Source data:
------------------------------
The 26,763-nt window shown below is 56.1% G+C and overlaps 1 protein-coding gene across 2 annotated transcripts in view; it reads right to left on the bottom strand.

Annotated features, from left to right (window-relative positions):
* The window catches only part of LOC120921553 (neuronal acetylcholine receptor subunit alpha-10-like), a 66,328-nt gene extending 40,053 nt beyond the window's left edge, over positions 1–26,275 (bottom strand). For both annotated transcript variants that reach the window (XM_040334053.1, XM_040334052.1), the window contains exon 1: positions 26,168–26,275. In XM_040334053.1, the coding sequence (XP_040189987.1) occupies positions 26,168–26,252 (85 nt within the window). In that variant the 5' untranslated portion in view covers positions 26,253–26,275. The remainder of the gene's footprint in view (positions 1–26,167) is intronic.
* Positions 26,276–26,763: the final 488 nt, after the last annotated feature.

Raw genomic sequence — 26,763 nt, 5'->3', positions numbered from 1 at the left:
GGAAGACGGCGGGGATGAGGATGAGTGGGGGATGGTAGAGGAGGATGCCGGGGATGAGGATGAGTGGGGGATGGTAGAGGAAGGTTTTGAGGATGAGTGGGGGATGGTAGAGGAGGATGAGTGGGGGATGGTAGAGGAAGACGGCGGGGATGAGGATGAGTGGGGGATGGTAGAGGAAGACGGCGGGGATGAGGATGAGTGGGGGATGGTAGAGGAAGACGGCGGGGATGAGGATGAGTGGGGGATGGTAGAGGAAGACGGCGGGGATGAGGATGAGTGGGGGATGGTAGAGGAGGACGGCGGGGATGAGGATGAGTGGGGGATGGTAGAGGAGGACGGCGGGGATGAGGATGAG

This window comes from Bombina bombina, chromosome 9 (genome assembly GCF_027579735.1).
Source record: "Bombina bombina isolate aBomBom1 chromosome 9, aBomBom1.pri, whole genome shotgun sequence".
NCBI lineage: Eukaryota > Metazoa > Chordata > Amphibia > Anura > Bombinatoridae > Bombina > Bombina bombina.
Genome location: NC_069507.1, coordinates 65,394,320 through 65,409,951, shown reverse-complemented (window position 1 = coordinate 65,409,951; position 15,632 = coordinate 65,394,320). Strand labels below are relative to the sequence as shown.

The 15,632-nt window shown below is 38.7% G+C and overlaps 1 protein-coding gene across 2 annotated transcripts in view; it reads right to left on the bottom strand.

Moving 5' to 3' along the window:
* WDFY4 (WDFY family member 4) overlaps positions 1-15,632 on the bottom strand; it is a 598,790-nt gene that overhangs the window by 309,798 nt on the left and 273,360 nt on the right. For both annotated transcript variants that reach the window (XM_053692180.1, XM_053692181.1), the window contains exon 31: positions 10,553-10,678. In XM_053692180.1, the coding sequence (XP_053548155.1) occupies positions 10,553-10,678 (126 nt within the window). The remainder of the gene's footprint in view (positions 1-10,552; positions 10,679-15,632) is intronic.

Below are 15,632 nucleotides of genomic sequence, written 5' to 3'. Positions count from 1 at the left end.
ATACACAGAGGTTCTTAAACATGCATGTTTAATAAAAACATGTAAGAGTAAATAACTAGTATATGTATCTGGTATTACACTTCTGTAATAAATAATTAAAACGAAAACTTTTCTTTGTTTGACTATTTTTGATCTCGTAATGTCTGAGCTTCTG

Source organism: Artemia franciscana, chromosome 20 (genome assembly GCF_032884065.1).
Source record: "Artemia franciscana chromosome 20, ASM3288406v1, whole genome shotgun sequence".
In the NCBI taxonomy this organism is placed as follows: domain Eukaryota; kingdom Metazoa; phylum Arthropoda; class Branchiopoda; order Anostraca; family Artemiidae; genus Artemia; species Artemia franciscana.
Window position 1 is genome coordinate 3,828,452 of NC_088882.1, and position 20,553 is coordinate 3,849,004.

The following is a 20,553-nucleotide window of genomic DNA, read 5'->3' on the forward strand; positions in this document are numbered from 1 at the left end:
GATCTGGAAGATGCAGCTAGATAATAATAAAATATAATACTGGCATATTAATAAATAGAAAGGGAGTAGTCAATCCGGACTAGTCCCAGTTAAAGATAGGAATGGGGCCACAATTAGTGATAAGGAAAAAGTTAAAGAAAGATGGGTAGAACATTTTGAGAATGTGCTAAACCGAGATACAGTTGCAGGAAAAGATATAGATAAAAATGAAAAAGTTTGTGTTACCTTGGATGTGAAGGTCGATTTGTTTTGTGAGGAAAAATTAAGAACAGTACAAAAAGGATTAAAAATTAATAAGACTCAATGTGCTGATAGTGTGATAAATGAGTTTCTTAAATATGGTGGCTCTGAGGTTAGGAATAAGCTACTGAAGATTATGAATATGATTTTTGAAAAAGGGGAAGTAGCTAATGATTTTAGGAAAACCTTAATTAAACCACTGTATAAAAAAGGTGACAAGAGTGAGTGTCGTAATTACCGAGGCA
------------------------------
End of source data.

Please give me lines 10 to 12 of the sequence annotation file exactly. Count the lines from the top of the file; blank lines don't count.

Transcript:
Genome location: NC_069507.1, coordinates 65,394,320 through 65,409,951, shown reverse-complemented (window position 1 = coordinate 65,409,951; position 15,632 = coordinate 65,394,320). Strand labels below are relative to the sequence as shown.

The 15,632-nt window shown below is 38.7% G+C and overlaps 1 protein-coding gene across 2 annotated transcripts in view; it reads right to left on the bottom strand.

Moving 5' to 3' along the window: